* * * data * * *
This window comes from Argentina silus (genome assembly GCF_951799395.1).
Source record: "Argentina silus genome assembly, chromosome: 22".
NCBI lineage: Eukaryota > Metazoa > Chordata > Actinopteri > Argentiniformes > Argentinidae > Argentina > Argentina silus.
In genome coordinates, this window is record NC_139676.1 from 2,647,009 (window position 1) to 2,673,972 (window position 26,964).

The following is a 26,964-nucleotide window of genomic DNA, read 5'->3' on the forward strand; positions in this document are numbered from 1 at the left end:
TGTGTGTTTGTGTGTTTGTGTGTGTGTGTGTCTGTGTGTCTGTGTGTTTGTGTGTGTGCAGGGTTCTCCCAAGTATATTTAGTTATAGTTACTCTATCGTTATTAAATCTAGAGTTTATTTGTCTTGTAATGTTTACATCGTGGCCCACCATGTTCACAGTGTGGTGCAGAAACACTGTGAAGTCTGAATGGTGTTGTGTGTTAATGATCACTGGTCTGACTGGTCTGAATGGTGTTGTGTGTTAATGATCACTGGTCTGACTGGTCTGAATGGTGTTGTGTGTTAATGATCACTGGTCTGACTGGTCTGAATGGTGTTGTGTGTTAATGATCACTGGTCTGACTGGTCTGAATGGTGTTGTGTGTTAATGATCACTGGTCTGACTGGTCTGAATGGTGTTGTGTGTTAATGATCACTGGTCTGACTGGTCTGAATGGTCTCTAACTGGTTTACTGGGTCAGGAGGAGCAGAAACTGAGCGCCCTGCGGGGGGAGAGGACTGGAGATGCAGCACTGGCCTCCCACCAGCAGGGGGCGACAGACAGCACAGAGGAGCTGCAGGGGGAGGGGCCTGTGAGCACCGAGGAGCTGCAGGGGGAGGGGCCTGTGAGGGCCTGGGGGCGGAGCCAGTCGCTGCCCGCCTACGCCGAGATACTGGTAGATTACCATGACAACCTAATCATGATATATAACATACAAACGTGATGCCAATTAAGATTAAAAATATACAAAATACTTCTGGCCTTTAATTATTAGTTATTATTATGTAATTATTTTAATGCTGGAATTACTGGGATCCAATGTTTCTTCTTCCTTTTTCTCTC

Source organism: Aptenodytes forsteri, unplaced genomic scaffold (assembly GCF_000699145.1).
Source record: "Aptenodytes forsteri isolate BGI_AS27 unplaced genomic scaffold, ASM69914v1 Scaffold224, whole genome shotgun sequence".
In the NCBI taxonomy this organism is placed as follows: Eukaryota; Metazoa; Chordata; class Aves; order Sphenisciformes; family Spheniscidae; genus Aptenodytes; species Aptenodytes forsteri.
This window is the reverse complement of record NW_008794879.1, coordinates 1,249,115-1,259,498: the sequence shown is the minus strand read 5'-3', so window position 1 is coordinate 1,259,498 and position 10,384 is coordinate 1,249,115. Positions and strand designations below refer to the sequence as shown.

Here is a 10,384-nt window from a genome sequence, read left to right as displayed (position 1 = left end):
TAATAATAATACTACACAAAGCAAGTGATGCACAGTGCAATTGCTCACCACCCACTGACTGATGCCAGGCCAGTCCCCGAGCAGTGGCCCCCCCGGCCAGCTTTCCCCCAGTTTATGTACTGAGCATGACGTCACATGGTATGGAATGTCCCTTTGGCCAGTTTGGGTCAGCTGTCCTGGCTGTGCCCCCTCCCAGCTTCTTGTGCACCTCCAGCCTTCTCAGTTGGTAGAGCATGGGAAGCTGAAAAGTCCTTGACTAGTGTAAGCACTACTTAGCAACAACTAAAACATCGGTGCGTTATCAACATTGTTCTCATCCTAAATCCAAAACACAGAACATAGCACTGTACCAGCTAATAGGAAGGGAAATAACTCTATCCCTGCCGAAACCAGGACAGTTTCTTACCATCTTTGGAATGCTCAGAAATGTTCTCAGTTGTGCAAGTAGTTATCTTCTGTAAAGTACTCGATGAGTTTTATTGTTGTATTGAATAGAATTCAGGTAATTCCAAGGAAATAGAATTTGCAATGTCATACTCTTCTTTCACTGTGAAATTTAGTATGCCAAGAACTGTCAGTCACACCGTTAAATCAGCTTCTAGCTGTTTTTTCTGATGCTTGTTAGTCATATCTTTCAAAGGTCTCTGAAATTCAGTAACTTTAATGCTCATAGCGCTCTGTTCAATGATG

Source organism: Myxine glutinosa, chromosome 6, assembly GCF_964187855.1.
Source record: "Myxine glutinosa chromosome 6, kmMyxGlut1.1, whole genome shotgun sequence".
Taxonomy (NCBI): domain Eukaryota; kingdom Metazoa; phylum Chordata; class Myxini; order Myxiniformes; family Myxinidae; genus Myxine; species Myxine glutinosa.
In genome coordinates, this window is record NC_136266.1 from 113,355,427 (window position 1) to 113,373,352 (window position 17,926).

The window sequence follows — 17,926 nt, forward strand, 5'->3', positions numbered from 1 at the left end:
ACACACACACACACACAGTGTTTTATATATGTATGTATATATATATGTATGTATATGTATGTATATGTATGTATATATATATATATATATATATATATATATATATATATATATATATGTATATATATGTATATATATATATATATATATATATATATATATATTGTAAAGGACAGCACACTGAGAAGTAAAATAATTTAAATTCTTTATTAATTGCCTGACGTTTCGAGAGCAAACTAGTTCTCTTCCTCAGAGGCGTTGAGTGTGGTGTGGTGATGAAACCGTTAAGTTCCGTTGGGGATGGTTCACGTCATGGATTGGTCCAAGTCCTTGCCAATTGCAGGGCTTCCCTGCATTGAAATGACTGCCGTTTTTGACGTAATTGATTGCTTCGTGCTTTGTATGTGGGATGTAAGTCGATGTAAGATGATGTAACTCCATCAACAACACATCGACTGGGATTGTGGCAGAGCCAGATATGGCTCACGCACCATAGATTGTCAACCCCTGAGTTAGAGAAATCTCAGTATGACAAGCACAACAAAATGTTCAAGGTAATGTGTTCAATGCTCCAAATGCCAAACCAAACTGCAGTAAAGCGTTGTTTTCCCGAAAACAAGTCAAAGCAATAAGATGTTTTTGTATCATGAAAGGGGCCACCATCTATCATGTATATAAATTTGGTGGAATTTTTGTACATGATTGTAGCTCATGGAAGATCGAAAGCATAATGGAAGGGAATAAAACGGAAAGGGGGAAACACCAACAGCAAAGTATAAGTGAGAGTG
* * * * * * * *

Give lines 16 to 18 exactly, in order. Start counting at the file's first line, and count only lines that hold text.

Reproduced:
In genome coordinates, this window is record NC_136266.1 from 113,355,427 (window position 1) to 113,373,352 (window position 17,926).

The window sequence follows — 17,926 nt, forward strand, 5'->3', positions numbered from 1 at the left end:
ACACACACACACACACAGTGTTTTATATATGTATGTATATATATATGTATGTATATGTATGTATATGTATGTATATATATATATATATATATATATATATATATATATATATATATATGTATATATATGTATATATATATATATATATATATATATATATATATTGTAAAGGACAGCACACTGAGAAGTAAAATAATTTAAATTCTTTATTAATTGCCTGACGTTTCGAGAGCAAACTAGTTCTCTTCCTCAGAGGCGTTGAGTGTGGTGTGGTGATGAAACCGTTAAGTTCCGTTGGGGATGGTTCACGTCATGGATTGGTCCAAGTCCTTGCCAATTGCAGGGCTTCCCTGCATTGAAATGACTGCCGTTTTTGACGTAATTGATTGCTTCGTGCTTTGTATGTGGGATGTAAGTCGATGTAAGATGATGTAACTCCATCAACAACACATCGACTGGGATTGTGGCAGAGCCAGATATGGCTCACGCACCATAGATTGTCAACCCCTGAGTTAGAGAAATCTCAGTATGACAAGCACAACAAAATGTTCAAGGTAATGTGTTCAATGCTCCAAATGCCAAACCAAACTGCAGTAAAGCGTTGTTTTCCCGAAAACAAGTCAAAGCAATAAGATGTTTTTGTATCATGAAAGGGGCCACCATCTATCATGTATATAAATTTGGTGGAATTTTTGTACATGATTGTAGCTCATGGAAGATCGAAAGCATAATGGAAGGGAATAAAACGGAAAGGGGGAAACACCAACAGCAAAGTATAAGTGAGAGTG